Academic journal article Genders

Bar and Dog Collar: Commodity, Subculture, and Narrative in Jane Delynn

Academic journal article Genders

Bar and Dog Collar: Commodity, Subculture, and Narrative in Jane Delynn

Article excerpt

[1] The author of five novels (the first of which was published in 1978) and numerous stories, essays, and articles, Jane DeLynn has had a respectable, if not prolific, literary career. She has attracted little critical attention, however, even in the specialized field of queer literary scholarship--three of her novels, namely In Thrall (1982), a narrative of adolescent love, as well as the two I turn my attention to in this essay, Don Juan in the Village (1990) and Leash (2002), are primarily lesbian-themed. The dearth of attention is worth thinking about, particularly when one considers that Don Juan made a considerable splash in lesbian and feminist literary circles when it was first published. One reason why DeLynn has been more or less ignored, perhaps, is that her representations of lesbian culture and lesbian identity don't fit easily into the paradigm of queerness as heroic (if only partial) subversion of the hegemonic regime of heteronormativity. Her novels are stubbornly unavailable for readings of lesbian identity and community as utopian, resistant, or future-oriented. In many respects, her work would seem to offer promising material for the recent tendency in queer criticism to explore negative affect, abjection, and antisociality (e.g., Edelman, Halperin, Love). Up to now, however, the apparently "negative" images of lesbianism offered by DeLynn's work--where they have attracted attention at all--have generally been condemned. Gabrielle Griffin, for instance, in a brief discussion of Don Juan, complains that the novel "cannot be said to promote homosexuality as a desirable identity or existence" (182); and DeLynn herself in interviews and essays has claimed that responses to her from the lesbian community have often been disapproving, manifested in carping reviews, walk-outs at readings, and so on ("Sentences" 17-18; "What" 9).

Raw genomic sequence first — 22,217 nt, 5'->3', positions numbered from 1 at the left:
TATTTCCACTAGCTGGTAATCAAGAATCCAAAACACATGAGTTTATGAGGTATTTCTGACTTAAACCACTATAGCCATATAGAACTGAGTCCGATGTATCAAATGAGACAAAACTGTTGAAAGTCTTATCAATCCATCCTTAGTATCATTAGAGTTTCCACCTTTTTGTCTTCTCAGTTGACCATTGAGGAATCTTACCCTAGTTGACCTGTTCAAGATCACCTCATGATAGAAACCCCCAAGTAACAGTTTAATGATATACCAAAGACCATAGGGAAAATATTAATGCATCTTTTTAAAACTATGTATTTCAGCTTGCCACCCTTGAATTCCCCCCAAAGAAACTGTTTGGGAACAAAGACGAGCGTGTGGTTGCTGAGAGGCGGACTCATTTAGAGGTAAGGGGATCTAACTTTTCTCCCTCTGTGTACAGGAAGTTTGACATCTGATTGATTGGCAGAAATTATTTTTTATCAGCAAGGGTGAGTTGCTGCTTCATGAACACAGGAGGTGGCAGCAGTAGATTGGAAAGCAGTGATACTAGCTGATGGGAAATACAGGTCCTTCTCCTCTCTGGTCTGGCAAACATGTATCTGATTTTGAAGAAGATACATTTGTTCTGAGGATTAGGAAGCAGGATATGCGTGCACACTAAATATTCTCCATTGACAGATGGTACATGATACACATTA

[2] In this respect, it's instructive to compare DeLynn's critical stocks with those of Sarah Schulman--like DeLynn, a New York-based documenter of Manhattan's downtown lesbian scene. Schulman is a veteran activist as well as a writer and her political sympathies animate her fiction; her novel People in Trouble (1990), for instance, fictionalizes the radical AIDS activism of the 1980s in which Schulman was herself engaged. Schulman's work is impeccably right-on in its investment in a leftist, pro-queer, pro-multicultural, and pro-working-class agenda, and her work has consequently been extensively celebrated by lesbian critics (Schulman--admittedly more prolific than DeLynn--currently has twenty-four MLA entries while DeLynn only has one, and that is for an interview rather than a scholarly essay). The characteristic narrative arcs of Schulman novels tend to engender in her commentators anticipatory glimpses of a better world. Schulman features prominently, for instance, in Sally Munt's book-length discussion of lesbian representation in terms of "heroic desire," with its calls for an "aspirational figure who gathers the desires of the lesbian reader into an intersubjective space" (8). Similarly, a recent discussion of one of Schulman's novels by Alla Ivanchikova concludes that her work "opens up possibilities for a new, more radical and fair, future" (41).

[3] Rather than offering such feelgood, futural visions of lesbian life, DeLynn, as I will go on to show, tends to insist on its banality, its lack of profound "point." This jaundiced outlook, I suggest, offers an account of the contemporary lesbian lifeworld that, while it might not seem as obviously politically serviceable as the work of other lesbian novelists, ultimately offers a nuanced account of the intrication of lesbian identity and commodity culture. In their rendition of the tensions and relays between consumer capitalism and lesbian desire, DeLynn's novels Don Juan in the Village and Leash simultaneously invite reconsideration of the common postulation of lesbianism as external to commodification and suggest ways in which queer sexuality might constitute a riposte to the saturation of the commodity form. …

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